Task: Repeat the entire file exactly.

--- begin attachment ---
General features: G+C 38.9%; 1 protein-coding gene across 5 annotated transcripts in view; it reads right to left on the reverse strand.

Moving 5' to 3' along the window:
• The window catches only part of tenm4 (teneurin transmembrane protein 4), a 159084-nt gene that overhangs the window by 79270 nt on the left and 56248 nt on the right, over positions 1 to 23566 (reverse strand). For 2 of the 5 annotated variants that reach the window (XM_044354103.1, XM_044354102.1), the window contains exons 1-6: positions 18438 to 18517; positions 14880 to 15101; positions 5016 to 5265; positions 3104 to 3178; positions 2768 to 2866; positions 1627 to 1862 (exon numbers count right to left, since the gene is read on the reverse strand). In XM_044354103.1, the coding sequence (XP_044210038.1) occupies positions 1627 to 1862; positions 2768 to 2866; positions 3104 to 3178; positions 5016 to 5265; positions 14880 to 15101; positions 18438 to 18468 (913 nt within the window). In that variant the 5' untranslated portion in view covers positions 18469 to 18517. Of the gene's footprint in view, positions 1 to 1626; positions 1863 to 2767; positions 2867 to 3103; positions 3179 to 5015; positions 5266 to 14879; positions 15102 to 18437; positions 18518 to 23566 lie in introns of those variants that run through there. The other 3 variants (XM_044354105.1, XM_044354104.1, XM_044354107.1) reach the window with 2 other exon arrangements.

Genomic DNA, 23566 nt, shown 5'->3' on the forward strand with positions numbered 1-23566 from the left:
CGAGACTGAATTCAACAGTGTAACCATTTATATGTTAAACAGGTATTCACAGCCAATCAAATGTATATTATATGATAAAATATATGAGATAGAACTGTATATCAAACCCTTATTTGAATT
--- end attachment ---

General features: G+C 38.9%; 1 protein-coding gene across 5 annotated transcripts in view; it reads right to left on the reverse strand.

Moving 5' to 3' along the window:
• The window catches only part of tenm4 (teneurin transmembrane protein 4), a 159084-nt gene that overhangs the window by 79270 nt on the left and 56248 nt on the right, over positions 1 to 23566 (reverse strand). For 2 of the 5 annotated variants that reach the window (XM_044354103.1, XM_044354102.1), the window contains exons 1-6: positions 18438 to 18517; positions 14880 to 15101; positions 5016 to 5265; positions 3104 to 3178; positions 2768 to 2866; positions 1627 to 1862 (exon numbers count right to left, since the gene is read on the reverse strand). In XM_044354103.1, the coding sequence (XP_044210038.1) occupies positions 1627 to 1862; positions 2768 to 2866; positions 3104 to 3178; positions 5016 to 5265; positions 14880 to 15101; positions 18438 to 18468 (913 nt within the window). In that variant the 5' untranslated portion in view covers positions 18469 to 18517. Of the gene's footprint in view, positions 1 to 1626; positions 1863 to 2767; positions 2867 to 3103; positions 3179 to 5015; positions 5266 to 14879; positions 15102 to 18437; positions 18518 to 23566 lie in introns of those variants that run through there. The other 3 variants (XM_044354105.1, XM_044354104.1, XM_044354107.1) reach the window with 2 other exon arrangements.

Genomic DNA, 23566 nt, shown 5'->3' on the forward strand with positions numbered 1-23566 from the left:
CGAGACTGAATTCAACAGTGTAACCATTTATATGTTAAACAGGTATTCACAGCCAATCAAATGTATATTATATGATAAAATATATGAGATAGAACTGTATATCAAACCCTTATTTGAATT